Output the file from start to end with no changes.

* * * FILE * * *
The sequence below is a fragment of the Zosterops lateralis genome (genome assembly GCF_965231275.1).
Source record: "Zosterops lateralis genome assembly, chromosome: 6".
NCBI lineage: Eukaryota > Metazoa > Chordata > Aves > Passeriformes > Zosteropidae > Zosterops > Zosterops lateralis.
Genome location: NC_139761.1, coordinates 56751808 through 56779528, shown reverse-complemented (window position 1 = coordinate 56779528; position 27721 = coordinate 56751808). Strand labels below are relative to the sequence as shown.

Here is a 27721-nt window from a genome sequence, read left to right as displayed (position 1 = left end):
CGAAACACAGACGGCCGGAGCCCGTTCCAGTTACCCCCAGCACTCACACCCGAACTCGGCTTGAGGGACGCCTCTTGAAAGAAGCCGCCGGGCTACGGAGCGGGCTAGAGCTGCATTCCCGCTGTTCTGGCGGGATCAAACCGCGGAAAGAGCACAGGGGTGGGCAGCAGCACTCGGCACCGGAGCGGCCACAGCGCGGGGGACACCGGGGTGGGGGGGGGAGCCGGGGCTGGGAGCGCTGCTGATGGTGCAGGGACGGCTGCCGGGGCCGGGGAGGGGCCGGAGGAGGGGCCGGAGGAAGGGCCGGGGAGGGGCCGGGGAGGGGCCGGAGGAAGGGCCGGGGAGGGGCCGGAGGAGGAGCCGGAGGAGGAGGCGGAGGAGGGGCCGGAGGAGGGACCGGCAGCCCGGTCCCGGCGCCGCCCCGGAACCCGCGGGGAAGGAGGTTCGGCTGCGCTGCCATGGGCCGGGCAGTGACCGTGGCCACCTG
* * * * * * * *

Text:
The sequence below is a fragment of the Zosterops lateralis genome (genome assembly GCF_965231275.1).
Source record: "Zosterops lateralis genome assembly, chromosome: 6".
NCBI lineage: Eukaryota > Metazoa > Chordata > Aves > Passeriformes > Zosteropidae > Zosterops > Zosterops lateralis.
Genome location: NC_139761.1, coordinates 56751808 through 56779528, shown reverse-complemented (window position 1 = coordinate 56779528; position 27721 = coordinate 56751808). Strand labels below are relative to the sequence as shown.

Here is a 27721-nt window from a genome sequence, read left to right as displayed (position 1 = left end):
CGAAACACAGACGGCCGGAGCCCGTTCCAGTTACCCCCAGCACTCACACCCGAACTCGGCTTGAGGGACGCCTCTTGAAAGAAGCCGCCGGGCTACGGAGCGGGCTAGAGCTGCATTCCCGCTGTTCTGGCGGGATCAAACCGCGGAAAGAGCACAGGGGTGGGCAGCAGCACTCGGCACCGGAGCGGCCACAGCGCGGGGGACACCGGGGTGGGGGGGGGAGCCGGGGCTGGGAGCGCTGCTGATGGTGCAGGGACGGCTGCCGGGGCCGGGGAGGGGCCGGAGGAGGGGCCGGAGGAAGGGCCGGGGAGGGGCCGGGGAGGGGCCGGAGGAAGGGCCGGGGAGGGGCCGGAGGAGGAGCCGGAGGAGGAGGCGGAGGAGGGGCCGGAGGAGGGACCGGCAGCCCGGTCCCGGCGCCGCCCCGGAACCCGCGGGGAAGGAGGTTCGGCTGCGCTGCCATGGGCCGGGCAGTGACCGTGGCCACCTG